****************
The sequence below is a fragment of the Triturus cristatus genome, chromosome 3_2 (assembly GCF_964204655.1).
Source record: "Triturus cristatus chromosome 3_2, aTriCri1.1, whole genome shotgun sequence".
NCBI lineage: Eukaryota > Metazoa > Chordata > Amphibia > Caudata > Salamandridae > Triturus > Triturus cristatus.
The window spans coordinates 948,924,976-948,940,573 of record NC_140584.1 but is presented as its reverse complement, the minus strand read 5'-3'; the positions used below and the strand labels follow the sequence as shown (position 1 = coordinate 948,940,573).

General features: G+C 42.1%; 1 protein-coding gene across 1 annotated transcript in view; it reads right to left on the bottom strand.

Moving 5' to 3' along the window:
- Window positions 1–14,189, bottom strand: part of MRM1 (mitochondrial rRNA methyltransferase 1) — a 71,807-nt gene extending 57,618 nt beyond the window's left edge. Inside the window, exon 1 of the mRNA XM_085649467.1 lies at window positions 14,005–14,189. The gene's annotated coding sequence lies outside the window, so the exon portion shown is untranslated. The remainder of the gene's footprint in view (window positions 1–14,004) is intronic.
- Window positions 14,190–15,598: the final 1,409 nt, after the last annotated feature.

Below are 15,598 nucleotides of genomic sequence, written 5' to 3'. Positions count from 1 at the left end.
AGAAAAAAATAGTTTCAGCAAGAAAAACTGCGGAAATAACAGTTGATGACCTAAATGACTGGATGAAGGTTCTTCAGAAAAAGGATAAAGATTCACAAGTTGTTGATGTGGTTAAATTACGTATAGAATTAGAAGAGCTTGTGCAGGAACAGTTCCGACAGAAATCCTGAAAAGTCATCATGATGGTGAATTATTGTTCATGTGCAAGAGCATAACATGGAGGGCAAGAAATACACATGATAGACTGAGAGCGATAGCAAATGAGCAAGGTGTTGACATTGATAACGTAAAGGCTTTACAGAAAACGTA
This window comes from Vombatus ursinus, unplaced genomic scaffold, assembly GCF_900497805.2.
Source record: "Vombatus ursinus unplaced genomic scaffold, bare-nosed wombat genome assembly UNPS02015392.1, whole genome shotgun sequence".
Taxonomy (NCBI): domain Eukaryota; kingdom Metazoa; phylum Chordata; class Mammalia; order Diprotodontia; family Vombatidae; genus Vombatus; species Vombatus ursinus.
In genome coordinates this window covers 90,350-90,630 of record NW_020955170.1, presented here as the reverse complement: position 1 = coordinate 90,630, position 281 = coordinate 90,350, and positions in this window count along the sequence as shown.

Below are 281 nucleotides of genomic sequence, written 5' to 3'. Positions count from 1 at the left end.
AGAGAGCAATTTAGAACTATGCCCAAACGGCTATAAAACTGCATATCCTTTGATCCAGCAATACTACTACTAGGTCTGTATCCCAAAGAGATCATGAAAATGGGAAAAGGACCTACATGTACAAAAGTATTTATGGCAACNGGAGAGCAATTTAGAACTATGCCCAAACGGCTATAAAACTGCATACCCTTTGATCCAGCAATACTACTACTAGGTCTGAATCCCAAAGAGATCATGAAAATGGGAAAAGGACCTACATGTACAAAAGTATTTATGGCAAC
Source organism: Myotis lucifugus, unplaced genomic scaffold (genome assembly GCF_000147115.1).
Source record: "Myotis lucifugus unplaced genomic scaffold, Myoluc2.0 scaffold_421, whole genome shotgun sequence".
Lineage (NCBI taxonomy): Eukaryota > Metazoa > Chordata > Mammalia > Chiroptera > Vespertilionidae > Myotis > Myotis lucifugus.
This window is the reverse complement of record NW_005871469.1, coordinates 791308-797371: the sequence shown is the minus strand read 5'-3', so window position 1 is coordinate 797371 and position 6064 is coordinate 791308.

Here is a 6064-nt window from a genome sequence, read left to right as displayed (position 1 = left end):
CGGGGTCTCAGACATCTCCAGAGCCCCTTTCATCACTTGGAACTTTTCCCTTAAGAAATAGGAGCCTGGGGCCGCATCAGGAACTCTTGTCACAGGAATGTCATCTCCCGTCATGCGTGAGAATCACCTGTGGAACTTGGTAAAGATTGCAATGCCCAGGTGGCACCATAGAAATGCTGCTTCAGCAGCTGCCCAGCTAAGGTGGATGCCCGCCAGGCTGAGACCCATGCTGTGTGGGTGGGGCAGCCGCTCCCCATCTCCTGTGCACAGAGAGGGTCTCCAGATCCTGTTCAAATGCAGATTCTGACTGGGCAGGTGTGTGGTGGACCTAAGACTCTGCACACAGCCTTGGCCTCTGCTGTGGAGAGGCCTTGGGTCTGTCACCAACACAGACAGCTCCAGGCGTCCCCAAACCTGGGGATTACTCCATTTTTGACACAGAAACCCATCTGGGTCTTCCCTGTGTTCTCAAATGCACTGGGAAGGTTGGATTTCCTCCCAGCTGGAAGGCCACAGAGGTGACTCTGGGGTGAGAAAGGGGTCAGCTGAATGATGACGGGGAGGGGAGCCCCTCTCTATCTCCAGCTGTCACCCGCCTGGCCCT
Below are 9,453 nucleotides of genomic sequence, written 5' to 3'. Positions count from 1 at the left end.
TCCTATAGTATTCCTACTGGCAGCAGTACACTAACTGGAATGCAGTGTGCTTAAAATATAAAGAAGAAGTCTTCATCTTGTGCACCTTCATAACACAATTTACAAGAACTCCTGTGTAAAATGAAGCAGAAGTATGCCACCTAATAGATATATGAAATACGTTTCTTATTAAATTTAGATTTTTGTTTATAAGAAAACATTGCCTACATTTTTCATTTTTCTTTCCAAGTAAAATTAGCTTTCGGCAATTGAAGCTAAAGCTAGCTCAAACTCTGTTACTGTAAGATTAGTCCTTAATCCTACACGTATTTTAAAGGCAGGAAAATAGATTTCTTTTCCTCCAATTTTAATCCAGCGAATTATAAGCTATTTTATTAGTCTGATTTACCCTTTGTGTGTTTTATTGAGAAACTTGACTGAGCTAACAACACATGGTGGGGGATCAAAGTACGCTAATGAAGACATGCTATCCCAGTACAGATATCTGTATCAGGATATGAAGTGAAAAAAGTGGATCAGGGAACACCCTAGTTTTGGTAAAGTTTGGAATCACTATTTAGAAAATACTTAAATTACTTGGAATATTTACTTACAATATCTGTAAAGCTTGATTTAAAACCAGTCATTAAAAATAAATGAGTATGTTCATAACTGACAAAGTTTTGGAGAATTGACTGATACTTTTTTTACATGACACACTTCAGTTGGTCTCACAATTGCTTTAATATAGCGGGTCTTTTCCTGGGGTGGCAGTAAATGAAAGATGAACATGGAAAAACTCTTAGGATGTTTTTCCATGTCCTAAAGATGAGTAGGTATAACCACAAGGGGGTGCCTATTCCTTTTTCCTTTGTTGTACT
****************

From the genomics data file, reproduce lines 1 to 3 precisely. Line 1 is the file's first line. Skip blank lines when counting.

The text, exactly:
The sequence below is a fragment of the Triturus cristatus genome, chromosome 3_2 (assembly GCF_964204655.1).
Source record: "Triturus cristatus chromosome 3_2, aTriCri1.1, whole genome shotgun sequence".
NCBI lineage: Eukaryota > Metazoa > Chordata > Amphibia > Caudata > Salamandridae > Triturus > Triturus cristatus.